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1/8 side + 1/8 other = 1/4 penetration ???

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  • 1/8 side + 1/8 other = 1/4 penetration ???

    I see the machines for alum rated for 1/8.
    If I am welding 1/4 alum bar and do one side 1/8 -
    weld around on the other side for an 1/8 -
    doesn't that equal a one pass 1/4 inch weld on just one side ?
    What is the difference structurally or in practical terms ?

    dumb question - but seriously.
    Thanks, Stu
    Last edited by Stu Miles; 12-18-2012, 03:34 PM.

  • #2
    1/8 one side + 1/8 other side = 1/4 penetration ?

    Maybe I'm looking at this wrong or over complicating it but I don't quite understand the question are you saying welding two 1/8 pieces together to equal 1/4 inch?

    Comment


    • #3
      What kind of machine and what process? You can kind of get away with it on steel, but aluminum is a bit more unforgiving. Because of how conductive aluminum is, it conducts the heat of your weld away very fast, requiring more input amps to keep the heat high enough to weld.

      Comment


      • #4
        Originally posted by Rezeppa View Post
        Maybe I'm looking at this wrong or over complicating it but I don't quite understand the question are you saying welding two 1/8 pieces together to equal 1/4 inch?
        If machine only does 1/8 inch penetration on aluminum,
        and lets say I am welding 1/4 inch aluminum plate.
        I do one side and flip it over -
        is that doing the same thing as one pass with a machine rated for 1/4 inch alum ?

        Thanks, Stu

        Comment


        • #5
          Originally posted by walker View Post
          What kind of machine and what process? You can kind of get away with it on steel, but aluminum is a bit more unforgiving. Because of how conductive aluminum is, it conducts the heat of your weld away very fast, requiring more input amps to keep the heat high enough to weld.
          Well I guess that is why I am asking - cart before the horse maybe -
          because I am try to figure out if I can get away with a smaller machine
          to weld 1/4 inch plate from two sides.
          I am trying to figure out what machine to spend $1000. budget on.
          Realizing I'd have to also get spool gun and Argon with other $.

          Thanks, Stu

          Comment


          • #6
            Depending on what you are welding you could always bevel it. So if it's 1/4" thick grind a bevel leaving a 1/8" land or slightly less & weld it up. This should give you plenty of penetration.

            On another note aluminum bridges easily so it is very easy to have a great looking weld with almost no penetration.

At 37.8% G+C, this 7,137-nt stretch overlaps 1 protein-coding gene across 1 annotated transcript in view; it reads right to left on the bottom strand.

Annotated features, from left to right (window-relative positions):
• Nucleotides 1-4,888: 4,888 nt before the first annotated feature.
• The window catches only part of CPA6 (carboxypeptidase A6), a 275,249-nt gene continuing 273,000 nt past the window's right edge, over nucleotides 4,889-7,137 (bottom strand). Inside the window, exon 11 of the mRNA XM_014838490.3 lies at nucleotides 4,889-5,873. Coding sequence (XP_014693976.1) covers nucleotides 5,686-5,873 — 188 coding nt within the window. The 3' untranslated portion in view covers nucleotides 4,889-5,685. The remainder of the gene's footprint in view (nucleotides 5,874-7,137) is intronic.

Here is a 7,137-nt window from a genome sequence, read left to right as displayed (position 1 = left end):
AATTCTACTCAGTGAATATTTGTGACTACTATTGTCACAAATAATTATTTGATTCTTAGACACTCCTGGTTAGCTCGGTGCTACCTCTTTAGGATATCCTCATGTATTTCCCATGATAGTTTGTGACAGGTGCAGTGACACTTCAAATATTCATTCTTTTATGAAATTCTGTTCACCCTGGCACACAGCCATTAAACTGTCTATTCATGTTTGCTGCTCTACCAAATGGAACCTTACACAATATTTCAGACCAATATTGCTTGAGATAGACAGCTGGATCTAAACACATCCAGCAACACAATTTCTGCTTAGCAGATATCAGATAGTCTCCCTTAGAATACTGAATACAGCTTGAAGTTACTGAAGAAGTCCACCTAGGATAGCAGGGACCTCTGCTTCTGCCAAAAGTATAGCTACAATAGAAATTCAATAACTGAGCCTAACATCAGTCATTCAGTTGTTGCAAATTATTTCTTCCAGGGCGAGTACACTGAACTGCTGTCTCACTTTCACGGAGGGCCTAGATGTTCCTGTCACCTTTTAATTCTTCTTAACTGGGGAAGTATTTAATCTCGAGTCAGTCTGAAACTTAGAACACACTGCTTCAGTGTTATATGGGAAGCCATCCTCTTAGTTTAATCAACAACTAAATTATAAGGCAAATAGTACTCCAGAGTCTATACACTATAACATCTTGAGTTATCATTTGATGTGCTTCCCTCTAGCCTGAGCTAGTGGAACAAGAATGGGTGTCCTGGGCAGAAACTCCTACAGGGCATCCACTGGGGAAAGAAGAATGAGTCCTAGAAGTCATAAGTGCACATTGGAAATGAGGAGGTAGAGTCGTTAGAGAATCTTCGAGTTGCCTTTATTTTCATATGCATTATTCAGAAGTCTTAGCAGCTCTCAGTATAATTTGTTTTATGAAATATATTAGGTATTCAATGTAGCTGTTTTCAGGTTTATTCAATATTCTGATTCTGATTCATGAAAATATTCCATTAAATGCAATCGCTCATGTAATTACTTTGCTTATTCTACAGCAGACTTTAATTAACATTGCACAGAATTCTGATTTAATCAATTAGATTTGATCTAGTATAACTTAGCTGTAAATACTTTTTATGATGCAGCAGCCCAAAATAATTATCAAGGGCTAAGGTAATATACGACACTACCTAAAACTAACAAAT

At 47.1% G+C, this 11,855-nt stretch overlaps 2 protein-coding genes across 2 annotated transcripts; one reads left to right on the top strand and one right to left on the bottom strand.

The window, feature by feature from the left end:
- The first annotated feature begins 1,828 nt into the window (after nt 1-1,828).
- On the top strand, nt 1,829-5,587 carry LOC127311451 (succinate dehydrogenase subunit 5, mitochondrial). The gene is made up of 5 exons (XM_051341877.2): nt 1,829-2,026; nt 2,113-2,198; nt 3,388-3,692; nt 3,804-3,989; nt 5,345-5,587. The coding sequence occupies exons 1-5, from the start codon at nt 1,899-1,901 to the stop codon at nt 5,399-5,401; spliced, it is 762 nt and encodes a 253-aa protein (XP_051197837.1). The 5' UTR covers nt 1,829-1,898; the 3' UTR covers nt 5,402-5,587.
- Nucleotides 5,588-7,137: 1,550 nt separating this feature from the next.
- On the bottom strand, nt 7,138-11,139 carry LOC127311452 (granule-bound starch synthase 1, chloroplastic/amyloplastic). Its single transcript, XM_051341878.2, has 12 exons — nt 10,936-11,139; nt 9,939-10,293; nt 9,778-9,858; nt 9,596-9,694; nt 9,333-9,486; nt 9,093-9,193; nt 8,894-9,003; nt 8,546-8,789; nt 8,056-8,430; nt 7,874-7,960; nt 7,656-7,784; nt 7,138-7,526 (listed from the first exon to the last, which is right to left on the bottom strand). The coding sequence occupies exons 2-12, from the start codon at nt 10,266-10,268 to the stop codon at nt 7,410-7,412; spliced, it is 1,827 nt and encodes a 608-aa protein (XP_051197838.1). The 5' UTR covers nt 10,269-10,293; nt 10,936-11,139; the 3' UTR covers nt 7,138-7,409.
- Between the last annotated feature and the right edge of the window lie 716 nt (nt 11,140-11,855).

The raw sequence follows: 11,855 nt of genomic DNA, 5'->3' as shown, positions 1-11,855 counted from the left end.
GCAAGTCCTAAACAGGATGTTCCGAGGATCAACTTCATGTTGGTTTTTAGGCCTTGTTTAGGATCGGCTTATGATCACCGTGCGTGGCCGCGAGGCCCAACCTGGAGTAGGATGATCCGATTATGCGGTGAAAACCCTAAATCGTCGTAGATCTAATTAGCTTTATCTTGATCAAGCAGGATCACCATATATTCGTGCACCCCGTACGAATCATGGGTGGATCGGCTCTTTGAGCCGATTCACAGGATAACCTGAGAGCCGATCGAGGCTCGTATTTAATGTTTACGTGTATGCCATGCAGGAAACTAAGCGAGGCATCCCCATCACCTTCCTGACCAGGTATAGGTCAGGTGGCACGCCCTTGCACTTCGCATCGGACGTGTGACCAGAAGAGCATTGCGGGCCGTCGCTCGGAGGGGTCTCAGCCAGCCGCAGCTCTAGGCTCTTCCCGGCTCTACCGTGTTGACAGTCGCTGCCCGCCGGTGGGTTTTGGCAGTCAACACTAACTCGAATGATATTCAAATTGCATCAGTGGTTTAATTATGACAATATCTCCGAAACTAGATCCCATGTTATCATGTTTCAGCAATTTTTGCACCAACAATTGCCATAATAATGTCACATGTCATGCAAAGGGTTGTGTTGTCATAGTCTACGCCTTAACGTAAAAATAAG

Last edited by MMW; 12-18-2012, 05:33 PM.

            Comment


            • #7
              thanks

              Originally posted by MMW View Post
              Depending on what you are welding you could always bevel it. So if it's 1/4" thick grind a bevel leaving a 1/8" land or slightly less & weld it up. This should give you plenty of penetration.

              On another note aluminum bridges easily so it is very easy to have a great looking weld with almost no penetration.
              Thanks - That helps - and it helps me understand the purpose a bevel serves.
              Really appreciate the help.
              Stu

              Comment


              • #8
                Bevels, or, i call them weld preps are very important. I do very little aluminum so the other guys can fill you in, but with steel, they are generally used on any thing .250 and up. If you are looking at a machine with a rating of 1/8", and thinking mig, a welder that runs on 110 volts is what to expect. Do your self a favor and dont buy some cheap chinese welder, get one made in the usa

                Comment


                • #9
                  Originally posted by walker View Post
                  Because of how conductive aluminum is, it conducts the heat of your weld away very fast, requiring more input amps to keep the heat high enough to weld.
                  +1

                  Aluminum is almost 5 times more thermally conductive than steel. That means the heat "leaks away" from the puddle into the surrounding metal almost 5 times faster in aluminum than in steel. So it's almost like a race where you're "chasing the heat." To weld aluminum, you need a machine with enough power to dump enough heat into the puddle faster than it can "leak out" into the surrounding metal.